What better way to get an idea of how a system works than to actually try it? We have a demonstration version of Heritage Online setup for just this purpose.
Use the demonstration version of Heritage Online
Some suggested 'Logins'
Heritage Online is highly configurable and you can set it up to match the needs of different groups of users. To get an idea of how this can be used, we have configured our demonstration version to provide different facilities for different users. The default, which you get before logging in, shows more or less all the options, but different setting are visible if you try logging in using one of the following users (readers in Heritage terms):
- R0001 (this login is for a reader with very simple requirements, so shows a basic view of the OPAC)
Below is a script which will take you through much of what can be achieved using Heritage Online. This is particularly useful for searches as our data may not contain quite the sort of material you are used to searching for.
Heritage Online Test Script
This quick guide should give you a good overview as to the type of services Heritage Online can offer. The instructions have been divided into sections for ease of reading, but for a full introduction to Heritage Online it is best if you work through the whole list in sequence.
Firstly, have a look around the screen at all the information provided. Each of these ‘widgets’ (the information panels such as ‘News and information’ and ‘Quick links’) are customizable and can be turned off, if you require. If you want to offer certain widgets to some of your users whilst keeping the interface very simple for others then you can offer as many views of your Heritage Online as you like using our Enquiry Groups facility (the group a user belongs to determines which view of Heritage Online they see). There is no cost implication to this.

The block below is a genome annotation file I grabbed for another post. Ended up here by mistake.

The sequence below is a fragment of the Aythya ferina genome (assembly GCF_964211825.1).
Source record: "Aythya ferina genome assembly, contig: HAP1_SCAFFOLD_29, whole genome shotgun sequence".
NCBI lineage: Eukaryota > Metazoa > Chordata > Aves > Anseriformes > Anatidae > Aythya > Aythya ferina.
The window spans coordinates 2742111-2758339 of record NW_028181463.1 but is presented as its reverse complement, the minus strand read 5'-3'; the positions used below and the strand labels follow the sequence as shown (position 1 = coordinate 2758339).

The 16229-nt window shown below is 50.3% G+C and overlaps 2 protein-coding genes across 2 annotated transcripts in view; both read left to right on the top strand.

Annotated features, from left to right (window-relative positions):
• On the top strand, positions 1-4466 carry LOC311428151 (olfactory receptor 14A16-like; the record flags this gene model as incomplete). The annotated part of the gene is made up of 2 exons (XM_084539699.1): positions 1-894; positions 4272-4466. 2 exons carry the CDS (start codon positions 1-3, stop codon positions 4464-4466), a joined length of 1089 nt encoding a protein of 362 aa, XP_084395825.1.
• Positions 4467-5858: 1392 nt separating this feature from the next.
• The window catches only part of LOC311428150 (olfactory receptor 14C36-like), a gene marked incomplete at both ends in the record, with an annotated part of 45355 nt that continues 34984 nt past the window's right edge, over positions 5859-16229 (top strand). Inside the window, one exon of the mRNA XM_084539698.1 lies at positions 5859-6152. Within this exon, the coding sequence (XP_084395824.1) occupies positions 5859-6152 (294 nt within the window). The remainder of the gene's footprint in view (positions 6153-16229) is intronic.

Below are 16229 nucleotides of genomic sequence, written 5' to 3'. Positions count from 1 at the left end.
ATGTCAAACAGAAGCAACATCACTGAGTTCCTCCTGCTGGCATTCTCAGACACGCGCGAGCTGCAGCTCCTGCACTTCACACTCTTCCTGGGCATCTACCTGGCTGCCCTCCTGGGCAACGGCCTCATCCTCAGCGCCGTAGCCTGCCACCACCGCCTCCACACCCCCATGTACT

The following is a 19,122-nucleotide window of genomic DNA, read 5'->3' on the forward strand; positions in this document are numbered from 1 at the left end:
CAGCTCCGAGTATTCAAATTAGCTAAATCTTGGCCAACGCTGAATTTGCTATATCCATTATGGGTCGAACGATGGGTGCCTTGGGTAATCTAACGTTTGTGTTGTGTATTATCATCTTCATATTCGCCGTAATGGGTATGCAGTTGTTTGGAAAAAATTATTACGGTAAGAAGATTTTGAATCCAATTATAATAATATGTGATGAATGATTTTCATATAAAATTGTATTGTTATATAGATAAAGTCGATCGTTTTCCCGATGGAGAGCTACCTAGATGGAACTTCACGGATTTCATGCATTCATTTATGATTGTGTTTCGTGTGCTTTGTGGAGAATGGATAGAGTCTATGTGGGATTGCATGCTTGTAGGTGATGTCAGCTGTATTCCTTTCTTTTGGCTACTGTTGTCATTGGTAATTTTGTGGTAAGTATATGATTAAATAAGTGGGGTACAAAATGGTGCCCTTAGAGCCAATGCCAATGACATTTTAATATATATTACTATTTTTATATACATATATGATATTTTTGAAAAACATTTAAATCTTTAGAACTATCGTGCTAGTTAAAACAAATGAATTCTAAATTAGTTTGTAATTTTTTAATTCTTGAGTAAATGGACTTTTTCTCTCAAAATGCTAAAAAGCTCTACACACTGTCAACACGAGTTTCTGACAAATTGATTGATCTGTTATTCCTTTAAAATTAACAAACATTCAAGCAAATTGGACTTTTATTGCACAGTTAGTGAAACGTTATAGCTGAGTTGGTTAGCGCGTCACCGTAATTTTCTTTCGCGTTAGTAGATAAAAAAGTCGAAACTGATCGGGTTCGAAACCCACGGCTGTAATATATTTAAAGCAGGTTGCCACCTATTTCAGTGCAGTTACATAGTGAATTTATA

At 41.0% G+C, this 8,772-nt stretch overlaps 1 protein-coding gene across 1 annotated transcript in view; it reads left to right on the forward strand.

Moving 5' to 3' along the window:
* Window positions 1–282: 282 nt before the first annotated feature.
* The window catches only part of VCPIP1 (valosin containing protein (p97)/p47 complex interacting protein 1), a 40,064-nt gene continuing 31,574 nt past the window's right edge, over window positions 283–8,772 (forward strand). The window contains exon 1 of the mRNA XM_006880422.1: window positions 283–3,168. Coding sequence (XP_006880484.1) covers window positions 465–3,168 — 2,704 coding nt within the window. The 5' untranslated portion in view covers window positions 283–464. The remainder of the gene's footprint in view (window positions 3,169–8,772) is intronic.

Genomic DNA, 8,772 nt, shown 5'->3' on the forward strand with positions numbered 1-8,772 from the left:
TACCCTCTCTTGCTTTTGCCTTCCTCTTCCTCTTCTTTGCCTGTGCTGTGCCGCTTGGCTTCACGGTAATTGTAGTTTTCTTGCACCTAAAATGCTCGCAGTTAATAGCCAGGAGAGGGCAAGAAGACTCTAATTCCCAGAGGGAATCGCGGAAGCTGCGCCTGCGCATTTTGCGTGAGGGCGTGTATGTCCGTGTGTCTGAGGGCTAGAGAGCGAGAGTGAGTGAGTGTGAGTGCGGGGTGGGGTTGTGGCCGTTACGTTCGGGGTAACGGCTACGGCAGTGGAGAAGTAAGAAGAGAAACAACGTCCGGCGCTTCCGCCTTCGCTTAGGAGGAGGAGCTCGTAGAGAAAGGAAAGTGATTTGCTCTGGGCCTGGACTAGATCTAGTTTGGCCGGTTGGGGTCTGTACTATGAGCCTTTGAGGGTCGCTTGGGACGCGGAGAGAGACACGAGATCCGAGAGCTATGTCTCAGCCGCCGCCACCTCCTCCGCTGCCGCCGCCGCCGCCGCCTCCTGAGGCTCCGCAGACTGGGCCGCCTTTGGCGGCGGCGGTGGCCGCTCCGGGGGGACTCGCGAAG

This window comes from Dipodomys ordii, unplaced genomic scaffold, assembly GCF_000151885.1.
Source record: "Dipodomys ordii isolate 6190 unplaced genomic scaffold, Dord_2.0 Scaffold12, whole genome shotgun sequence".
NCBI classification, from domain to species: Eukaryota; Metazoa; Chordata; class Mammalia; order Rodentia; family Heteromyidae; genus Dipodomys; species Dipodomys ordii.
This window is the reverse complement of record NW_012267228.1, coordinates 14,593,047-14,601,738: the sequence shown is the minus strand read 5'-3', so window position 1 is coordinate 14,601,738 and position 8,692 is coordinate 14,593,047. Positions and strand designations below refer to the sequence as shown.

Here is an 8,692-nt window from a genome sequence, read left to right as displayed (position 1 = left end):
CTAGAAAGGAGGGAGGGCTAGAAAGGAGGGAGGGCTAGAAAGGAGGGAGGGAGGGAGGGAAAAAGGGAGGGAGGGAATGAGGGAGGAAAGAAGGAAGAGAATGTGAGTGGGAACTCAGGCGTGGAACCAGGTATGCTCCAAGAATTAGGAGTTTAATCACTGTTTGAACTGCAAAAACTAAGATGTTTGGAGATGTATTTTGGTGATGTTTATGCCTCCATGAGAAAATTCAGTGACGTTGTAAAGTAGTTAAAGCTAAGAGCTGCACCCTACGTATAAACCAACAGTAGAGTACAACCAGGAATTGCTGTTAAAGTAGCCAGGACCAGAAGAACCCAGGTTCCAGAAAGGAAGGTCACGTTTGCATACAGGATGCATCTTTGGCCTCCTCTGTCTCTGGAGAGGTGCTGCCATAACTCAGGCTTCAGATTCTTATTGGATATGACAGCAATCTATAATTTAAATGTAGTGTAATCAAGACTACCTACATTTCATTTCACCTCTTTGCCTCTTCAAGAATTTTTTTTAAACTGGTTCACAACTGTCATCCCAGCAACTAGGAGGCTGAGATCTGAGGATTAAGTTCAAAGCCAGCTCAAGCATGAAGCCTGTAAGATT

- In the ‘Please log in’ widget on the right enter a Reader Code of R0009.
- You will then be able to see (along the top toolbar) the Account information, Circulation (for self-issue, renewals etc), History (previous searches), Favourites (reading lists and saved searches) and Preferences for Dianne Allen. She is a librarian in our library, so has a Manage option too, so that she can manage other users’ preferences if required. You will also see additional widgets appear at the foot of the screen, such as the records she has most recently viewed.
- Try a search on the term environment.
- Click on the title Human interactions with the geosphere (you will notice that the search term, environment, is highlighted in red in the notes field of the full record view). The bibliographic information displayed in this screen is customisable - you can select a different display format from the 'Display' widget on the right-hand side of the screen. Hover your mouse over the magnifying glass icons displayed after the subjects and keywords and you will see that you can use it to find similar items.
- You will see that this item has been reviewed and has a star rating. It is possible, now you are logged in, to create reviews and ratings for any item (by clicking on the 'Rate this' or 'Create review' buttons below the book cover image). Our reviews are unmoderated, so please don't be libellous! Library staff would normally moderate reviews before they are published, depending on the institution.
Selecting & Printing/Emailing/Saving search results (inc. Reading Lists)
- Search for Fiction. Select a few of the records using the checkboxes to the left of the screen.
- To the right of the results display you will see a ‘Results’ widget. You have the option to print, email or download those records, or add them to a favourites list that you can name yourself (e.g. Books I’d like to read). NB. These lists can be shared with other OPAC users if the user is given permission to do so (so in an academic institution a tutor could share with a group of students - this is done by clicking on 'Favourites' on the menu bar above and clicking on the 'Share' icon next to the list concerned (the person icon). The list will then appear as a 'Public list' in all the other users 'Favourites' areas.